This is only a temporary period, and you will feel great after being rebuilt stronger…faster…and ready to go on race day.

Because of underlying genetic factors related to your lifestyle, recovery habits or years of prior experience, you may feel absolutely wonderful on the taper. Don’t be fooled into doing harder/longer efforts than your coach has scheduled for you. Save it for race day! It is still important to sleep and eat well, and most importantly, tighten the reigns and hold yourself back.

Some people fall somewhere in between the above two scenarios. Don’t be surprised if you have some emotional swings during the taper (or should I say, tell your significant other not to be surprised if you have some emotional swings!)

Another common occurrence is catching a cold or mild sickness. Sometimes during these rest periods your immune system goes into rest mode, too.

Sleep and eat well.

Do you see a common thread here throughout the taper? Sleep well. Eat well. Don’t freak out. Get to that start line and GO.

Bri Gaal is a multiple USAT All-American and USA Triathlon coach.

Instory LabToo often, athletes show up late to a group workout and just jump in on the fast swimming, running or riding with no warm-up. Others are pinched for time, trying to squeeze a workout into a busy schedule, so they skip the warm-up figuring the main set of the workout is more important anyway.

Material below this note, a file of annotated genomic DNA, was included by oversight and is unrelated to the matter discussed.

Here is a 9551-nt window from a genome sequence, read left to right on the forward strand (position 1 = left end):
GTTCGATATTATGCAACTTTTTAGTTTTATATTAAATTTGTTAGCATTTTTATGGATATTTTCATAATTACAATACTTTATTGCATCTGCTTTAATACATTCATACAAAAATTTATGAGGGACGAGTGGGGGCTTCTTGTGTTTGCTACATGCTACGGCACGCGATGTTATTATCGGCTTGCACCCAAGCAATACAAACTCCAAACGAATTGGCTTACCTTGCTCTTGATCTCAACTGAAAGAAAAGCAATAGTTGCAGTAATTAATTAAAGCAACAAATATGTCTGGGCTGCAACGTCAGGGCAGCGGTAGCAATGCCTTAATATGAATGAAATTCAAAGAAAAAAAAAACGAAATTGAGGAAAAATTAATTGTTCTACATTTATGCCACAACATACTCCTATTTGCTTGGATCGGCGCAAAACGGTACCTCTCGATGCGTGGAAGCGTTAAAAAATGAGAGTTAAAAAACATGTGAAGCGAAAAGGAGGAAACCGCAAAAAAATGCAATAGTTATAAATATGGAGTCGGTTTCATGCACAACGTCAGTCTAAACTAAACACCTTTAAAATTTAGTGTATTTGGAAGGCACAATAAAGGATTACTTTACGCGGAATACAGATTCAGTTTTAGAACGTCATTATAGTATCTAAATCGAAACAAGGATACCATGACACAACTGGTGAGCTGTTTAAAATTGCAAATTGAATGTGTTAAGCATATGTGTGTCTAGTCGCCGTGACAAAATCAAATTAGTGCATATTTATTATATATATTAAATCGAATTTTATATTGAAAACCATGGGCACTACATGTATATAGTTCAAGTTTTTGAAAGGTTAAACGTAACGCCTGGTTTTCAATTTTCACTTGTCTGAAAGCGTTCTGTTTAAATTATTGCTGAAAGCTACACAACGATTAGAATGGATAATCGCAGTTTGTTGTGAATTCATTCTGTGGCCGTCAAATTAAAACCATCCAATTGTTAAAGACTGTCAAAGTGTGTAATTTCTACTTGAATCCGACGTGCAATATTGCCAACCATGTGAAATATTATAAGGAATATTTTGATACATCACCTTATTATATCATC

Is a warm-up really necessary? What constitutes a “good” warm-up?

Enhanced Performance

A warm-up activity serves two major purposes—to enhance performance and prevent injury. Consequently, a warm-up is both physical and mental.

Relaxed, sitting in your chair and reading this column produces a relatively low 15- to 20-percent of blood flow to your skeletal muscles. Most of the small blood vessels (capillaries) within those muscles are closed. After 10 to 12 minutes of total body exercise, blood flow to the skeletal muscles increases to some 70 to 75 percent and the capillaries open.

Along with more blood flow comes an increase in muscle temperature. This is good because the hemoglobin in your blood releases oxygen more readily at a higher temperature. More blood going to the muscles, along with more oxygen available to the working muscles, means better performance.

An increase in temperature also contributes to faster muscle contraction and relaxation. Nerve transmission and muscle metabolism is increased, so the muscles work more efficiently.

Injury Prevention